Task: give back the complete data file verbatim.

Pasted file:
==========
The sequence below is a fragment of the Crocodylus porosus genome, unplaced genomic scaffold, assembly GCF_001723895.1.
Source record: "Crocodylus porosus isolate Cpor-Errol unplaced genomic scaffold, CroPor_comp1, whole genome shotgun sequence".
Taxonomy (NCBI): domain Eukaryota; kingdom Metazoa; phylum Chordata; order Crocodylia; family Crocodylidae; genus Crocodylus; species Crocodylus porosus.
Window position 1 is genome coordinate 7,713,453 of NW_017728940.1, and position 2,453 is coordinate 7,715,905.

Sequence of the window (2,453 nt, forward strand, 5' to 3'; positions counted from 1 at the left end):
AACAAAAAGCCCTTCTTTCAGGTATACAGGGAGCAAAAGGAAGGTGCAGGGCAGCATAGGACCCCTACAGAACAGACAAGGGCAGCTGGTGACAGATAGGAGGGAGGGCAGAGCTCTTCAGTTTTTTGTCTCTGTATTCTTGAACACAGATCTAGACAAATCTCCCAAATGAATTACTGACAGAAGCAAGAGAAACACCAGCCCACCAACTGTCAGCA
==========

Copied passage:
The sequence below is a fragment of the Crocodylus porosus genome, unplaced genomic scaffold, assembly GCF_001723895.1.
Source record: "Crocodylus porosus isolate Cpor-Errol unplaced genomic scaffold, CroPor_comp1, whole genome shotgun sequence".
Taxonomy (NCBI): domain Eukaryota; kingdom Metazoa; phylum Chordata; order Crocodylia; family Crocodylidae; genus Crocodylus; species Crocodylus porosus.
Window position 1 is genome coordinate 7,713,453 of NW_017728940.1, and position 2,453 is coordinate 7,715,905.

Sequence of the window (2,453 nt, forward strand, 5' to 3'; positions counted from 1 at the left end):
AACAAAAAGCCCTTCTTTCAGGTATACAGGGAGCAAAAGGAAGGTGCAGGGCAGCATAGGACCCCTACAGAACAGACAAGGGCAGCTGGTGACAGATAGGAGGGAGGGCAGAGCTCTTCAGTTTTTTGTCTCTGTATTCTTGAACACAGATCTAGACAAATCTCCCAAATGAATTACTGACAGAAGCAAGAGAAACACCAGCCCACCAACTGTCAGCA